The master of the Northern Queen was one of those who found himself on a reciprocal course. He said his ship was turned "end over end" and he found himself headed south when his destination was north. During a brief lull in the snowstorm, he looked out his window and saw the Argus beating into the sea. As he watched, somewhere on the lake the Argus "disintegrated." A wave at its bow and another at its stern raised the ship and left the middle unsupported. It cracked in two and was gone.
As dawn broke on Monday morning, citizens along the Canadian shore began to grasp the extent of the damage and destruction that had occurred on Lake Huron. Flotsam, pieces of cabin work and all sorts of shipwreck debris floated just offshore. Already onshore were the frozen bodies of crewmen, some wearing life vests with the name of their ship stenciled on them. Regina, Wexford, Charles S. Price they read. Some came singly, some in groups. Two men came ashore in a lifeboat, but they had been exposed too long. They would never tell of their experiences.
Shipowners, unknowing of the status of their own vessels, began to telegraph the intended destination ports. If no word had been heard, they began solicitation of any port, all ports along the Huron shore. Shipmasters who had managed to reach harbor were asked, "Do you know of the Hydrus, the Scott, the Carruthers?"
And some had been seen. The Charles Price was reported slogging upbound near Harbor Beach. The Regina was last seen upbound north of Harbor Beach. But on Tuesday morning, a ship entering the St. Clair River reported an overturned hull floating just north of Port Huron and in the usual shipping lanes. It was "a hazard to navigation." It was not until Friday morning that a diver arrived on scene and was able to get deep enough to read the ship's name: Charles S. Price. All its cargo was gone and so were its 28 crewmen. Perhaps the Price and the Regina had collided. Each was seen in near proximity to each other farther up the lake. Lifejacketed crewmen from each ship had floated onto the same Canadian shore intermingled with one another. Further examination of the now sunken Charles S. Price showed no evidence of collision. Its bow and its hull plating were intact and as designed.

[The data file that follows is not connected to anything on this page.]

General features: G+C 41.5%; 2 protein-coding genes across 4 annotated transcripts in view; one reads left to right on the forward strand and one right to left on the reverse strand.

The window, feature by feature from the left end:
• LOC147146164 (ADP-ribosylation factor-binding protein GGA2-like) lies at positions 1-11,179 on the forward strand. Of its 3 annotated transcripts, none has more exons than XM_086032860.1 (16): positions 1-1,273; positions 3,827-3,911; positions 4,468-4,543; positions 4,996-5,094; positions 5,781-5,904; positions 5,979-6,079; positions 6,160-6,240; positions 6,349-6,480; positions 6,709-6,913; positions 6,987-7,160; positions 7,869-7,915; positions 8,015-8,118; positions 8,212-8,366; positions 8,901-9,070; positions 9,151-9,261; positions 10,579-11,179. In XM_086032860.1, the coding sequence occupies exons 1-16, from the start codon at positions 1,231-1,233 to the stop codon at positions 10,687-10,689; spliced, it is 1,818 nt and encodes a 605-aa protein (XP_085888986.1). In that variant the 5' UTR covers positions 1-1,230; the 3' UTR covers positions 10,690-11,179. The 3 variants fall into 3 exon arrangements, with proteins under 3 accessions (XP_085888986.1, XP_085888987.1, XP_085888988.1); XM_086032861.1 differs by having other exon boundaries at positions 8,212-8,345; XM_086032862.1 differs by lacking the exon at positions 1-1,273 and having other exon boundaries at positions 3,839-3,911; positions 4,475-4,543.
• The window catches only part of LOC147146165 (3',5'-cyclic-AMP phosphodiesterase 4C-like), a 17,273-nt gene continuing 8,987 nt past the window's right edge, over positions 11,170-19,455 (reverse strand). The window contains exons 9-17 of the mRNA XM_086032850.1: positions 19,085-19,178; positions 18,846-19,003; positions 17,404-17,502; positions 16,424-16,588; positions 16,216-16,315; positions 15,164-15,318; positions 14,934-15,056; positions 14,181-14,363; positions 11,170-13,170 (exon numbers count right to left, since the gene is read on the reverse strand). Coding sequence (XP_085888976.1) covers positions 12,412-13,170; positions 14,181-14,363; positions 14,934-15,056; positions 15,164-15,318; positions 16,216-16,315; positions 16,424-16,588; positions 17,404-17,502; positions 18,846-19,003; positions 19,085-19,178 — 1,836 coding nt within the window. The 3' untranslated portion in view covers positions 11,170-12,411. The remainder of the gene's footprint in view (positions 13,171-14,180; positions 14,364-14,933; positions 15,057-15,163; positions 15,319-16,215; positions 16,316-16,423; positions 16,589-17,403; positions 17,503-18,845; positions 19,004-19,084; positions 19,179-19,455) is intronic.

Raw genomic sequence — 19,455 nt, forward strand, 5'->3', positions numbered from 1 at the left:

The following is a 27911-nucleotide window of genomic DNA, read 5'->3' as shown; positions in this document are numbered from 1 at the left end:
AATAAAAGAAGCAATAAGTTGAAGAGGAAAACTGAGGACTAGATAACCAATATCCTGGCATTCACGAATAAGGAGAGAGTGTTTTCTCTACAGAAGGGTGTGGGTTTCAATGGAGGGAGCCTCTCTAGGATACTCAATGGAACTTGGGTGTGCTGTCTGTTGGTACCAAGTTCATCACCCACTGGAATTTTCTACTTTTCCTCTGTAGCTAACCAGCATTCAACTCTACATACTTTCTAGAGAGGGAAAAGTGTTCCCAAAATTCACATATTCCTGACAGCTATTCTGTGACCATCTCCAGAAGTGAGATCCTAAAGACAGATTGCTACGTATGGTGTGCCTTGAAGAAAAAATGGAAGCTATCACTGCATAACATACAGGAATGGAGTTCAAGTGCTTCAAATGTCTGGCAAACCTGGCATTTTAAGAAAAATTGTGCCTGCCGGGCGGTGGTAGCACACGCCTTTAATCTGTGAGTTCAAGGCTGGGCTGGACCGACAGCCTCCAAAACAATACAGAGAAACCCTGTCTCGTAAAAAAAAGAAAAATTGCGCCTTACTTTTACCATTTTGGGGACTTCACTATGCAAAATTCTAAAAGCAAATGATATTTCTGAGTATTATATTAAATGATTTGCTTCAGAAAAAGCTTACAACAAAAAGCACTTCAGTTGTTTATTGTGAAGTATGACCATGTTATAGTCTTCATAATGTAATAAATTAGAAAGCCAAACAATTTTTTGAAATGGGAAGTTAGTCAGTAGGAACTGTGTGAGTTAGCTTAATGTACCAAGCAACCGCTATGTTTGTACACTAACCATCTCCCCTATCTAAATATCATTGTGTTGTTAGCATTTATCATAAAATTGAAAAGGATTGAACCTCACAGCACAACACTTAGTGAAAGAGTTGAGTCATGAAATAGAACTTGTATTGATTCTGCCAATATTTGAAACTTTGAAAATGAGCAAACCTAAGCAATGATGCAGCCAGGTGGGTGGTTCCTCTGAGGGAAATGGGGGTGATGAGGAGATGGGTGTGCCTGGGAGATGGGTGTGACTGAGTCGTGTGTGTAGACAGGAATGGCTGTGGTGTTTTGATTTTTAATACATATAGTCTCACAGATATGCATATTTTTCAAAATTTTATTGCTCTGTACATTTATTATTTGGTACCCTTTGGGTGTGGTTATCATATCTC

The Regina, the smallest of the ships on Lake Huron, went unreported until 1986. Its discovery was serendipitous and was found a few miles off the Michigan shore between Lexington and Port Sanilac. At some point, the ship failed or the crew failed or they just decided to wait it out at anchor. When found, it was at the end of a still taught anchor chain. Her bottom had been holed, her hull was cracked and she was upside down. Later, the John A. McGean was found near Port Hope, Michigan. On the bottom, inverted, its rudder had been torn loose from one pintle and rendered useless.
It is not known exactly what happened to the downbound James Carruthers or the Hydrus. Neither ship reached any port. Twenty-four men went down on each ship. The Wexford, similarly lost for almost 90 years, has only been recently located near the Canadian shore.